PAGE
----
A few years back, Cincinnati Reds owner Marge Schott severely cut the Reds' scouting staff and budget, saying words to the effect, "All scouts do is watch baseball games."
Yes, they do. That's why they're called "scouts".
Thankfully Pittsburgh Pirates general manager Neal Huntington doesn't adhere to Schott's theory. In fact, Huntington is 180 degrees the other direction, increasing the Pirates scouting budget and relying heavily on his scouts' input.
That input came to the forefront last Thursday as the clock ticked toward the 4 p.m. trading deadline.
"At 3:55 p.m., when I got the off the phone, Jason Bay was still a Pirate," said Huntington on his weekly radio show Sunday. "Within the next minute or so, we had a couple of more phone calls come in and the deal was completed with Boston."
That deal resulted in the Pirates shipping Bay to the Boston Red Sox, with Boston sending Manny Ramirez on to the Los Angeles Dodgers along with a several million dollars. Boston sent Brandon Moss and Craig Hansen to Pittsburgh. To complete the transaction, Los Angeles sent Andy LaRoche and Bryan Morris to Pittsburgh, giving the Pirates a total of four players in exchange for Bay.
"Our scouts deserve all the credit," said the Pirates general manager. "As soon as were done with the June Draft, we deployed our amateur scouts with a strategy of looking at all the teams in baseball that might be interested in trading with us. We scouted them the whole way down to A-ball."
When the final offer came in, Huntington was immediately able to pull up on the computer all the info that he needed on the Boston and Los Angeles players.
Showing a great deal of class, Huntington hustled to meet with the Pirates before they departed for this current road trip. He said that he wanted to let them know the reasoning for the trade and also to tell Bay in person about the trade. A lot of general managers wouldn't have done that.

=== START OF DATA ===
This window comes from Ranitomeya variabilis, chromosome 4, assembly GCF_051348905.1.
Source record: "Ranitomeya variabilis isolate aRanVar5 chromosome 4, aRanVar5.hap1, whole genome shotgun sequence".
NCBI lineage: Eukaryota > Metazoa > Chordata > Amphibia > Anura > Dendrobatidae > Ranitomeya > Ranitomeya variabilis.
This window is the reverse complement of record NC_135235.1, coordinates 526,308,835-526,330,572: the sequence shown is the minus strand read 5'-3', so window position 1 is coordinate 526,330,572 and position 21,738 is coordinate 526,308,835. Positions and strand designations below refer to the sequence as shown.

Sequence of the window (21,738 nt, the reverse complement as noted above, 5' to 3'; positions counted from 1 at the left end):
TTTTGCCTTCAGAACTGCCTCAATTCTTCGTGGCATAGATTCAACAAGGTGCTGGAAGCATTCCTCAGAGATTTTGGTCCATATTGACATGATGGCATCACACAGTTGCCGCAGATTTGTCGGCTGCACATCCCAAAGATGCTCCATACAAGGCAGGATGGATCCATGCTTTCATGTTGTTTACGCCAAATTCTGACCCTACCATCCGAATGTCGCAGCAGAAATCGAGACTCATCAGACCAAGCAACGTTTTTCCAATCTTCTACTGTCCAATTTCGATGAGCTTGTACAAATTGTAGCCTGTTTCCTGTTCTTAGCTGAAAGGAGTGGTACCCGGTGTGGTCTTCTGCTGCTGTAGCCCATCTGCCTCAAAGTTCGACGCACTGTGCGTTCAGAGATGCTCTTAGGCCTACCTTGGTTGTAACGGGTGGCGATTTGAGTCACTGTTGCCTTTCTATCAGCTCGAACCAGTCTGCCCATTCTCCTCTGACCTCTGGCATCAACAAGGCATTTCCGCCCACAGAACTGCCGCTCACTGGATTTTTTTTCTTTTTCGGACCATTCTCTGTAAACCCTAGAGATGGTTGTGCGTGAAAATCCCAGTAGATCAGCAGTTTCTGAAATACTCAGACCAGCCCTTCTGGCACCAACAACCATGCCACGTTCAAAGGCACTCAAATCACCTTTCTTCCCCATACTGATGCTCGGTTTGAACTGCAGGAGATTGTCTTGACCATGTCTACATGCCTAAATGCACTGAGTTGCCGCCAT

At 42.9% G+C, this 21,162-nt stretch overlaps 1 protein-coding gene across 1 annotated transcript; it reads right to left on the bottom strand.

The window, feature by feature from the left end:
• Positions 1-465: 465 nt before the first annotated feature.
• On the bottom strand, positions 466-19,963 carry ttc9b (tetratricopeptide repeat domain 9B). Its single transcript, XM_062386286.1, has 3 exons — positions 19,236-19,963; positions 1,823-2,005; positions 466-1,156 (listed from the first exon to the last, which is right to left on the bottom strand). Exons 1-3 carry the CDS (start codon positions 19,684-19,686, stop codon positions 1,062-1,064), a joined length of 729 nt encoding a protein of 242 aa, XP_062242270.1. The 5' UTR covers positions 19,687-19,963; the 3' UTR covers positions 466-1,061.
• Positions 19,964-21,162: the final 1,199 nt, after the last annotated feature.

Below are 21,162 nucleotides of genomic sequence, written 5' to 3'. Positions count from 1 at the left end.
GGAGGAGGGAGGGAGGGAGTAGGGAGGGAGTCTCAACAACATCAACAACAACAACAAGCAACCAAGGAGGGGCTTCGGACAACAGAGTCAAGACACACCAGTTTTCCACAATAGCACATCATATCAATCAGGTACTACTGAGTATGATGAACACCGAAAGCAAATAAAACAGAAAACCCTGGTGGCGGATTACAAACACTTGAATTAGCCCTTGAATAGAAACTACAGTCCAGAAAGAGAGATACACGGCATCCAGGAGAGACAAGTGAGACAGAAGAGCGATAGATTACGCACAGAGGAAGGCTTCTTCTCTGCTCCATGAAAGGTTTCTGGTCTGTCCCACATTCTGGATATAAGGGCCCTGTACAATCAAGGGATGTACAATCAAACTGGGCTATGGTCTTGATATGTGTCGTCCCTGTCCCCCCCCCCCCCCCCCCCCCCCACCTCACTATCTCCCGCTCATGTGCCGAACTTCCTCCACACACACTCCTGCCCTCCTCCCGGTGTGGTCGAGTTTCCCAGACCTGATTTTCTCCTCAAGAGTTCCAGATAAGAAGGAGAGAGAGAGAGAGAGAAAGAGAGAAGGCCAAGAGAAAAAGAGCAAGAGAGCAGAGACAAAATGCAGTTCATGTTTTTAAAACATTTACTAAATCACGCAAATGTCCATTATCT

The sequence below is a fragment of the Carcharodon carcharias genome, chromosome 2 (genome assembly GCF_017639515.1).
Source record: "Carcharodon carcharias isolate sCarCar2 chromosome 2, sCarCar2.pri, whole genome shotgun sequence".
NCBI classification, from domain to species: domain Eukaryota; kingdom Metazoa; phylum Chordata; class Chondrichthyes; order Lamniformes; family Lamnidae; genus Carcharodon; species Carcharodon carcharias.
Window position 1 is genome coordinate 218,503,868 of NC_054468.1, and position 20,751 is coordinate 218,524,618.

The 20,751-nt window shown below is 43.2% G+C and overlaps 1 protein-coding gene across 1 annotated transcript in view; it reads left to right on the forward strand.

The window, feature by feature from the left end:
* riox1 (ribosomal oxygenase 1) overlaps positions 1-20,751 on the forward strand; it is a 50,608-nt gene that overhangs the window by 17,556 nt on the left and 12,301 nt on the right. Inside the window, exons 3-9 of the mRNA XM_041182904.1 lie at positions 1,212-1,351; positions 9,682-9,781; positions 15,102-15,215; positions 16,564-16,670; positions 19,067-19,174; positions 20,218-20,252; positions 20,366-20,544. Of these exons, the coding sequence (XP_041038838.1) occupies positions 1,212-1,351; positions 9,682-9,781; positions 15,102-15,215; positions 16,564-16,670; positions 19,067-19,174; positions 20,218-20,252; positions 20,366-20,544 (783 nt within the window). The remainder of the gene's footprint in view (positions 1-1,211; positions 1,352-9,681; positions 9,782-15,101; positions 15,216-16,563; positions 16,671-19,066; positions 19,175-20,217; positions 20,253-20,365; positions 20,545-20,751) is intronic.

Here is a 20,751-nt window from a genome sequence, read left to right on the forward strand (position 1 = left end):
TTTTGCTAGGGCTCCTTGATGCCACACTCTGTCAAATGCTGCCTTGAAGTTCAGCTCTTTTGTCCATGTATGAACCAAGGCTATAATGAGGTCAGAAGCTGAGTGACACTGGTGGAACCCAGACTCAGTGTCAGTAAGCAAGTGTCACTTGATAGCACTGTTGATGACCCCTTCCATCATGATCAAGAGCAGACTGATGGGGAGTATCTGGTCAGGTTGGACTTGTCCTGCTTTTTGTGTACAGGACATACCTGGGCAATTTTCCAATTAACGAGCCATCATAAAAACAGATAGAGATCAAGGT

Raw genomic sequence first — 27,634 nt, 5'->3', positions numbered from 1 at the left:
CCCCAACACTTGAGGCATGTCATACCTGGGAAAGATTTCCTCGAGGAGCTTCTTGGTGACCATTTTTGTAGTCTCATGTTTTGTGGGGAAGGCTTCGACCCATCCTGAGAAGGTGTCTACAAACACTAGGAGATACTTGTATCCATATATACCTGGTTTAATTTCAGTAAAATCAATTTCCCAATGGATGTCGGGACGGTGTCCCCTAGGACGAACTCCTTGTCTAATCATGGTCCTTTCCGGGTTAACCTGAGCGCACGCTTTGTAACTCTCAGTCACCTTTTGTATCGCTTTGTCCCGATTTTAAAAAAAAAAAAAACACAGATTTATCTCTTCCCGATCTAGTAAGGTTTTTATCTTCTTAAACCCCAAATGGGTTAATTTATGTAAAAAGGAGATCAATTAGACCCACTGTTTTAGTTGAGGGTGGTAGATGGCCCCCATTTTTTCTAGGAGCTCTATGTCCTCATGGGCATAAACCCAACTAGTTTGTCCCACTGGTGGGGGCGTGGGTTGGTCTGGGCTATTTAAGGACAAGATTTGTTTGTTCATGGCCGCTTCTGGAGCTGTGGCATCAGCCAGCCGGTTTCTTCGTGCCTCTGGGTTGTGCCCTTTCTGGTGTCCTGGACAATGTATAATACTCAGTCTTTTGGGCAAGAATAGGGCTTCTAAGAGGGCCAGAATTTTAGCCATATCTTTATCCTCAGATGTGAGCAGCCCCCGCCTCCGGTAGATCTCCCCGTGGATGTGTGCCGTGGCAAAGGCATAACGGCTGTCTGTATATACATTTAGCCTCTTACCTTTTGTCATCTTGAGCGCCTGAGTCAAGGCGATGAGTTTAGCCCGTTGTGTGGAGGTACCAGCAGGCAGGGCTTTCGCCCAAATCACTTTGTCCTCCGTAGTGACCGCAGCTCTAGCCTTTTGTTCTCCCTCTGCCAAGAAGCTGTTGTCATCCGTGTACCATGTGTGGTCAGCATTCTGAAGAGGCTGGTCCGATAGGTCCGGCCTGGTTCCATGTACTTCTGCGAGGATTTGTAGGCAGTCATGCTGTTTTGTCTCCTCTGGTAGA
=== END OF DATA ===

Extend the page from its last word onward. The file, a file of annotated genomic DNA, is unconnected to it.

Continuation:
After making some phone calls, here is what I have come up with on the four newest Pirates.
Third baseman LaRoche, who is Pirates first baseman Adam LaRoche's younger brother, projects as a middle of the lineup power hitter. As the 2007 season began, he was tabbed by "Baseball America" as the Dodgers number one prospect. This year, he was rated number two in the entire Dodgers organization. In addition to being a solid hitter, he is also has a good glove at third where he should see a great deal action.
A Class-A pitcher this year, Morris actually has the highest ceiling of all four players. The downside is that he missed the 2007 season with Tommy John surgery. He was charged with three runs or less in 15 of his 17 starts with Great Lakes of the Midwest League. With a fastball hitting 93-94, he had a 0.84 ERA in his last four starts for Great Lakes. He was a first-round of the Dodgers in 2006 as a compensation pick. Morris has been assigned to Hickory in the South Atlantic League.
A tremendous athlete, Moss will see most of his action in left field for the Pirates. His path to the majors in Boston was blocked by Ramirez and J.D. Drew. In 34 games with the Red Sox, Morris batted .295. He also batted .282 at Triple-A Pawtucket. He was Boston's minor league player of the year in 2004. The left-handed hitter was Pawtucket's MVP and a midseason International League All-Star in 2007.
Hansen throws in the mid-90s and will be given a shot at being the Pirates' closer. He does have control problems. The righthander was 1-2 with two saves in 32 appearances with Boston this year. The Red Sox's first-round pick in 2005, Hansen goes six-foot-six, 250 pounds, so he is imposing on the mound.
The pick up of LaRoche takes away some of this year's number-one pick Pedro Alvarez's bargaining leverage. The deadline for signing for Alvarez is Aug. 15, who is represented by Scott Boras. If the Pirates don't sign Alvarez, they will receive the number three overall pick in the 2009 draft.
"We won't overpay," Huntington said Sunday. "We have a certain dollar figure in mind and we're not going to pay more than that."
It sounds like the ball is in Boras' court. Huntington is not going to blink.
For the past four years, ever since he was taken No. 11 overall by the Pirates, people have been asking when Pittsburgher Neil Walker will make it to the majors. Originally a catcher, Walker was shifted to third base last year. Currently hitting in the .225 range at Indianapolis (AAA), if Walker makes it to the majors this year, it will only be for a September cup of coffee. With LaRoche now ahead of him, it may be a while before Walker calls PNC Park home on a regular basis.